Static Type Checker
Static type checking is the process of checking type safety based on source code. It offers some awesome benefits like caching errors early, limiting type errors, supporting auto-completion, generating documentation, and resulting faster compilation.
A number of useful and common programming language features cannot be checked statically, such as downcasting. Thus, many languages will have both static and dynamic type checking; the static type checker verifies what it can, and dynamic checks verify the rest.
Static type checker comes with a type system and provides the backbone needed for many useful IDE features such as error highlighting, autocomplete, and automated refactoring.
Static type checker helps developer write code with fewer bugs by adding types to your code, trying to catch type errors within your code, and then remove them during compile time.
Following Flow documentation to add Flow into your project, making sure Flow syntax will be stripped from compiled code, and migrating to Flow at your own speed, manually run commands to analyse your code and generate insightful information.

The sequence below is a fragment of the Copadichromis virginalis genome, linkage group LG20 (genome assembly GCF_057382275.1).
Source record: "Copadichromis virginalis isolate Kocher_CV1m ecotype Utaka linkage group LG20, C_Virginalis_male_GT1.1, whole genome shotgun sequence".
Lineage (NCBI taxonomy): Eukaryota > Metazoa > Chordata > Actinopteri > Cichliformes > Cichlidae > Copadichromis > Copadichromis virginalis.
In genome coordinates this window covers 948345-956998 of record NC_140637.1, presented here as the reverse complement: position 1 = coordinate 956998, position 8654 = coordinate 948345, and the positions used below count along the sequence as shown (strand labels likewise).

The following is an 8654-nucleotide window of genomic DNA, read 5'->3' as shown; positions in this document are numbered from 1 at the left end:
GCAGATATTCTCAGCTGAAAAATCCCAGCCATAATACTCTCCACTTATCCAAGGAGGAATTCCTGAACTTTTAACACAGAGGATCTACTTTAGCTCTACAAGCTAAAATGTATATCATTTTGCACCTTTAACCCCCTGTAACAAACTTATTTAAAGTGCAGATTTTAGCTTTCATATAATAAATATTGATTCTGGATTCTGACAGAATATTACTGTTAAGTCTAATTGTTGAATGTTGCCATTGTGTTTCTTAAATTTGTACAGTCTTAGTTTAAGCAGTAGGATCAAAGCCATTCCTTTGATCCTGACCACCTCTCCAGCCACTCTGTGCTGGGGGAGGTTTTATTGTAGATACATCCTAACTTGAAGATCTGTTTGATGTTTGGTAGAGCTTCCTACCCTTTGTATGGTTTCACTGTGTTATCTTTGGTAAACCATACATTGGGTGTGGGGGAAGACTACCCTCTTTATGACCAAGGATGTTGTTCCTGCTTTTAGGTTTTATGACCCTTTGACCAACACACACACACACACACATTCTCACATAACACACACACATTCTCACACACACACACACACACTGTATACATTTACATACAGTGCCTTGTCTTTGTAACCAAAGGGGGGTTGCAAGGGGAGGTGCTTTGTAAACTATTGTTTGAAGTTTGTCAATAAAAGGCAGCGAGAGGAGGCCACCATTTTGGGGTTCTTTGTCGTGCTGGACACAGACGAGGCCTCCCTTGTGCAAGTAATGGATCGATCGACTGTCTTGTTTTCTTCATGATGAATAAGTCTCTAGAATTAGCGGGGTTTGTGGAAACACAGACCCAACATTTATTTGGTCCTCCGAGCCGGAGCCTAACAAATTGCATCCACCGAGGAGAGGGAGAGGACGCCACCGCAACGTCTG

Flow can automatically infer type information from existing code by using a technique they called flow analysis, and pick up any type errors by itself.
Flow is incrementally adoptable and it can be easily added and removed from our code base without breaking anything, it good in case we only want to enable type checking for only one part of our project.
Optional type system — you use type annotations at your own speed; the more you use, the more benefits you get from static type checking.
Great community support — has awesome community and tooling system backed by Microsoft.
TypeScript has great support in all major text editors and IDEs, making your life easier with code completion and type inferences.
Flow and TypeScript have their own strengths and weaknesses. TypeScript is getting more and more popular when many companies and open source projects are migrating into it.
If you’re working on a large project that’s built to last, using static type checker is almost certainly a good idea. On the other hand, if you’re just throwing together a small weekend project, it’s probably safe to skip static typing.
And finally, I think that both Flow and TypeScript have reached a stage where they are totally valuable to use. It’s a matter of preferences and what works for you might not work for me.
Originally published at https://hoangbkit.com.